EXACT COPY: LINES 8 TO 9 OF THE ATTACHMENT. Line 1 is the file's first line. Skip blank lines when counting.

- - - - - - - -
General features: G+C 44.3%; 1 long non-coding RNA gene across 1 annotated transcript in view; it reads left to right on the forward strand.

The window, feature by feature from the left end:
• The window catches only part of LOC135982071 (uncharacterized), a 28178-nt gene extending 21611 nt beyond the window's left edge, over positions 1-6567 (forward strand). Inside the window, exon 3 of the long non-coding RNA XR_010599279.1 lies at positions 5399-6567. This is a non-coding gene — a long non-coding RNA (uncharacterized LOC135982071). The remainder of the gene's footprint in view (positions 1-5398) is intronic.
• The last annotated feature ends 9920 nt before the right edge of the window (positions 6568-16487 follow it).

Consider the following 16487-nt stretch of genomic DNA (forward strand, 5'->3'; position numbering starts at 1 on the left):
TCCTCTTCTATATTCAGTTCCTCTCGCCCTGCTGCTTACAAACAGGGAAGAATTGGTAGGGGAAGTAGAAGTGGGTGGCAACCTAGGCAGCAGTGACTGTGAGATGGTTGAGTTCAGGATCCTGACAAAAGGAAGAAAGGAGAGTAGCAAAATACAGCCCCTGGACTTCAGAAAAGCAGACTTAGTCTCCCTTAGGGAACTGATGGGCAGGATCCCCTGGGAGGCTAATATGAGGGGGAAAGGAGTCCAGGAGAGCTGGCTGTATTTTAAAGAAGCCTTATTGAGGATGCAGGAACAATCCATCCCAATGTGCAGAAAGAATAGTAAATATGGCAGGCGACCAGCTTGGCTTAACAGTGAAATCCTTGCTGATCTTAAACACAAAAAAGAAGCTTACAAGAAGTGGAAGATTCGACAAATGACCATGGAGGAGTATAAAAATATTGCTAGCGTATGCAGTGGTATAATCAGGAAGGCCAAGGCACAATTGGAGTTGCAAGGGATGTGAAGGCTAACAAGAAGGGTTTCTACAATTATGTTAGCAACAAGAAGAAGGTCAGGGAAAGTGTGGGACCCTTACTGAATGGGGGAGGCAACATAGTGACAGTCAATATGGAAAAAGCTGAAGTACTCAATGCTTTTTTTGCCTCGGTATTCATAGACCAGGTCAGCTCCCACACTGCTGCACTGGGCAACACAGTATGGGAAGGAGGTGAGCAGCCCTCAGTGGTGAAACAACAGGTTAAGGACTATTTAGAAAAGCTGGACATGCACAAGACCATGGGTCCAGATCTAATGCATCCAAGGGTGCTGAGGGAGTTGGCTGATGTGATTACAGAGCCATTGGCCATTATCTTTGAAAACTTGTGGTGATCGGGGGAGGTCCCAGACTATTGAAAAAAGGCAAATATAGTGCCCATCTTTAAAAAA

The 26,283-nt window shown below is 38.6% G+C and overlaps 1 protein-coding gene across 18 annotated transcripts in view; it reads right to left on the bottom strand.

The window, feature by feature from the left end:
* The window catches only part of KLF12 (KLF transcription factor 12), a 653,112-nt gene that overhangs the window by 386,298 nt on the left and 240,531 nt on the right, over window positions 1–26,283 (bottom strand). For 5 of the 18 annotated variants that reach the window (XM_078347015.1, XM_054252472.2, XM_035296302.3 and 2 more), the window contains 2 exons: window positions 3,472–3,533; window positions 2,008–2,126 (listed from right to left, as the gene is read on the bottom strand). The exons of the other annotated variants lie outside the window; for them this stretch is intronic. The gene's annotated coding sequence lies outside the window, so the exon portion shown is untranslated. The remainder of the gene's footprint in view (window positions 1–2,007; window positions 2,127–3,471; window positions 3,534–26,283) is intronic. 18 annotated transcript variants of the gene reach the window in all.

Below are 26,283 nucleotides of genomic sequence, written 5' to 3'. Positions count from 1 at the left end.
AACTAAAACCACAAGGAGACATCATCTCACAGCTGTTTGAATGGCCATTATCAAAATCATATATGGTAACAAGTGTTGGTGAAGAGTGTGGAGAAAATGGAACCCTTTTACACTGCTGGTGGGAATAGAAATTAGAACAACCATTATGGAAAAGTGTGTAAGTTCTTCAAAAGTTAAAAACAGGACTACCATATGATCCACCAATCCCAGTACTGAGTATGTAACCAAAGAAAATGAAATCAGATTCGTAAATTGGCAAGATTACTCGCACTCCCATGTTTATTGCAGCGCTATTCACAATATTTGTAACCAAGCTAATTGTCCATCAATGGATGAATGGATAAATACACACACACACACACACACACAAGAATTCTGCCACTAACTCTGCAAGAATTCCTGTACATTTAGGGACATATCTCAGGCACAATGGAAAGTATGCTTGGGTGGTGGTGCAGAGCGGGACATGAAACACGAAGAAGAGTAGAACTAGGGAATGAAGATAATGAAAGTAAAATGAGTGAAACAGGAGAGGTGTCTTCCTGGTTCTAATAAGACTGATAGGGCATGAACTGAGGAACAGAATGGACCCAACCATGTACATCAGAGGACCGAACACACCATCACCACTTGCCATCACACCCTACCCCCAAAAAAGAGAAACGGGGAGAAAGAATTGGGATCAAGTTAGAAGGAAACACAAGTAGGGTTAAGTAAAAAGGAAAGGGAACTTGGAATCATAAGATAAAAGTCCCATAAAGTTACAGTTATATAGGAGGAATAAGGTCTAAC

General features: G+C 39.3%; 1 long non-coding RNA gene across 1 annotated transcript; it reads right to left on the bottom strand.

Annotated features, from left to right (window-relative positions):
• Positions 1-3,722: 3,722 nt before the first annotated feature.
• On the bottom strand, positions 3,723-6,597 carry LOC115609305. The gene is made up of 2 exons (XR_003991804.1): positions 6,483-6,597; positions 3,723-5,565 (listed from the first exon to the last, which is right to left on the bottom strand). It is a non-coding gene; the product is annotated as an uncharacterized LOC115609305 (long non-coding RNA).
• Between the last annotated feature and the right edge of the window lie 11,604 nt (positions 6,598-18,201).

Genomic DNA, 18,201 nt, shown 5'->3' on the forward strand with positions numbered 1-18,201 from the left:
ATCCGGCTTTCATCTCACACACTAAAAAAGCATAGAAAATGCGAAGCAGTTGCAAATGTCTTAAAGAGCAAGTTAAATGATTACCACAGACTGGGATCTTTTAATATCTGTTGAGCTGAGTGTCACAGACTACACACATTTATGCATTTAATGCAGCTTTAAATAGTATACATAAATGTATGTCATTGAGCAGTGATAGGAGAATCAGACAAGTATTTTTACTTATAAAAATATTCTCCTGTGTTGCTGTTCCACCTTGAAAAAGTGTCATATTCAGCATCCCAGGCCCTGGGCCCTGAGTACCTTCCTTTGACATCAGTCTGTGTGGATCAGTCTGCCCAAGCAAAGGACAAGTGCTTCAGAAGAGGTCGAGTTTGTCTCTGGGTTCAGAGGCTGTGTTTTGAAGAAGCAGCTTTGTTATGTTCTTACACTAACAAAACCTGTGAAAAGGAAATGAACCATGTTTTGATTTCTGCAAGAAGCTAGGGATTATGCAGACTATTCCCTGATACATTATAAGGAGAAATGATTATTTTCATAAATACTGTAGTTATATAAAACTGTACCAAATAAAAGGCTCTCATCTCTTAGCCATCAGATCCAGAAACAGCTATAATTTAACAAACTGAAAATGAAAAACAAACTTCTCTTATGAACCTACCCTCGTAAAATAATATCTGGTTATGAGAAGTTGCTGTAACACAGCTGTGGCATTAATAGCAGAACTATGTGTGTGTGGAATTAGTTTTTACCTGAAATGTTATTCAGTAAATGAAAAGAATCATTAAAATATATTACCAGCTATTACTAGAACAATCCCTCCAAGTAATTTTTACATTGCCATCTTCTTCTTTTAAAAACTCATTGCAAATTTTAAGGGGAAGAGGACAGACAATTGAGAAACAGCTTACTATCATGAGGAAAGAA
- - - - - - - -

The window, feature by feature from the left end:
* The window catches only part of KLF12 (KLF transcription factor 12), a 653,112-nt gene that overhangs the window by 386,298 nt on the left and 240,531 nt on the right, over window positions 1–26,283 (bottom strand). For 5 of the 18 annotated variants that reach the window (XM_078347015.1, XM_054252472.2, XM_035296302.3 and 2 more), the window contains 2 exons: window positions 3,472–3,533; window positions 2,008–2,126 (listed from right to left, as the gene is read on the bottom strand). The exons of the other annotated variants lie outside the window; for them this stretch is intronic. The gene's annotated coding sequence lies outside the window, so the exon portion shown is untranslated. The remainder of the gene's footprint in view (window positions 1–2,007; window positions 2,127–3,471; window positions 3,534–26,283) is intronic. 18 annotated transcript variants of the gene reach the window in all.